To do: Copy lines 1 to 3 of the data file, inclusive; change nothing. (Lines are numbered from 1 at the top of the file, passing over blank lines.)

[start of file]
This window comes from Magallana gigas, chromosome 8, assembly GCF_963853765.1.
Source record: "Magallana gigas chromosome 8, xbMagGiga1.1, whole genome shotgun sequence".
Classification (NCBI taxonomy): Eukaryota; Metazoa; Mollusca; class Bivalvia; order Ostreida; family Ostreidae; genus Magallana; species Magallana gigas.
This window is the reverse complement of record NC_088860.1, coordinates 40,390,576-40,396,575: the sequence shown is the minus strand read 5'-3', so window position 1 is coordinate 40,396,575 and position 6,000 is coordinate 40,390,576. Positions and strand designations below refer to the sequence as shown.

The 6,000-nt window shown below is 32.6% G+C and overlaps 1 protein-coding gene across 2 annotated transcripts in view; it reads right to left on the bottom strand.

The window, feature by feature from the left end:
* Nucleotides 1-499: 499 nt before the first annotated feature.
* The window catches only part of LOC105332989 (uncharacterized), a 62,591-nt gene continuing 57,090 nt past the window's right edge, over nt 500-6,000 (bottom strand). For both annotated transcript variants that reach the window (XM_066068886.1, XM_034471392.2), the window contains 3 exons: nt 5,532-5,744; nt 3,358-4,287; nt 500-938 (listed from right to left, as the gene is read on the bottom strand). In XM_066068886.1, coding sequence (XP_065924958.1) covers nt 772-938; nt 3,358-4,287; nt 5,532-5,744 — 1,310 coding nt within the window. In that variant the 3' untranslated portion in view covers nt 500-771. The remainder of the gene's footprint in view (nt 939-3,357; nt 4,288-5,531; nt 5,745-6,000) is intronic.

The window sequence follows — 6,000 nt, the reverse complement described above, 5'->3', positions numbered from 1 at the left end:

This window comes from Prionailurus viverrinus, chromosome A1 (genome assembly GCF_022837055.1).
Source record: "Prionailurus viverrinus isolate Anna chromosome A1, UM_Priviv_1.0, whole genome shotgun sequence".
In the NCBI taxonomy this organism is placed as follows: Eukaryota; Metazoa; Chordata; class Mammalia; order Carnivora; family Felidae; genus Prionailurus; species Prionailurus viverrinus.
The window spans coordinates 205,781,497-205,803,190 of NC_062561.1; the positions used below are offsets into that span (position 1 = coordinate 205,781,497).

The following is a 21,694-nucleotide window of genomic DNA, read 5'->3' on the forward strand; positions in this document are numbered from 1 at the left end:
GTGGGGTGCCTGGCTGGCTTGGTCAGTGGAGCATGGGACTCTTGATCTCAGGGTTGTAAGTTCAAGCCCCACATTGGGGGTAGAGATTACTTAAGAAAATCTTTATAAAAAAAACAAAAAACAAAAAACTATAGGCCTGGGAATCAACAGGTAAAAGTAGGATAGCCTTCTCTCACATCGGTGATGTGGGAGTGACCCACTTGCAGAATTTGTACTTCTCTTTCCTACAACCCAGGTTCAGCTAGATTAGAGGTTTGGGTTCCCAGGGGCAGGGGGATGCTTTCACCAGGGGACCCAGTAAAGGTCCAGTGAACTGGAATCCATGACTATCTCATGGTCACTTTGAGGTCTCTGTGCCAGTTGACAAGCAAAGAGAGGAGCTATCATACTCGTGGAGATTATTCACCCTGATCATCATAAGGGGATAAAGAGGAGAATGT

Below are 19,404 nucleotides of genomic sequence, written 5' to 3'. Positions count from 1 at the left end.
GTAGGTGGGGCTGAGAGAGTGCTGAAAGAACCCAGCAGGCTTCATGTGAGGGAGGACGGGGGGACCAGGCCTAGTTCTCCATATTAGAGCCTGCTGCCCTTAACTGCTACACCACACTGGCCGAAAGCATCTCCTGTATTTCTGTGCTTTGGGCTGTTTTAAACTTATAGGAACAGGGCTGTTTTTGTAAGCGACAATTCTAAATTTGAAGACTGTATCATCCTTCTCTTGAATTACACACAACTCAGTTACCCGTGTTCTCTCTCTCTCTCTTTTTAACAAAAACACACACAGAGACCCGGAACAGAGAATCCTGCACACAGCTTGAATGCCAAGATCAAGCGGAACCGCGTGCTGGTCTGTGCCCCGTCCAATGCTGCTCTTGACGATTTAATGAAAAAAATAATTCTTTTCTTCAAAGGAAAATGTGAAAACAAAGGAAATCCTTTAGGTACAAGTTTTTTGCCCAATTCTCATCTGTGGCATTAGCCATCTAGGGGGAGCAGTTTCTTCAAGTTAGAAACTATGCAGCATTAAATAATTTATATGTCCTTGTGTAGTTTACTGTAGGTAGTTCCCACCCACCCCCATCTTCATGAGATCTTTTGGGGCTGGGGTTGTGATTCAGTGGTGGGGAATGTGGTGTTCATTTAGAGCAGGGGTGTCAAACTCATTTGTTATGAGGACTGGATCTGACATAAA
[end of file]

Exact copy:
This window comes from Magallana gigas, chromosome 8, assembly GCF_963853765.1.
Source record: "Magallana gigas chromosome 8, xbMagGiga1.1, whole genome shotgun sequence".
Classification (NCBI taxonomy): Eukaryota; Metazoa; Mollusca; class Bivalvia; order Ostreida; family Ostreidae; genus Magallana; species Magallana gigas.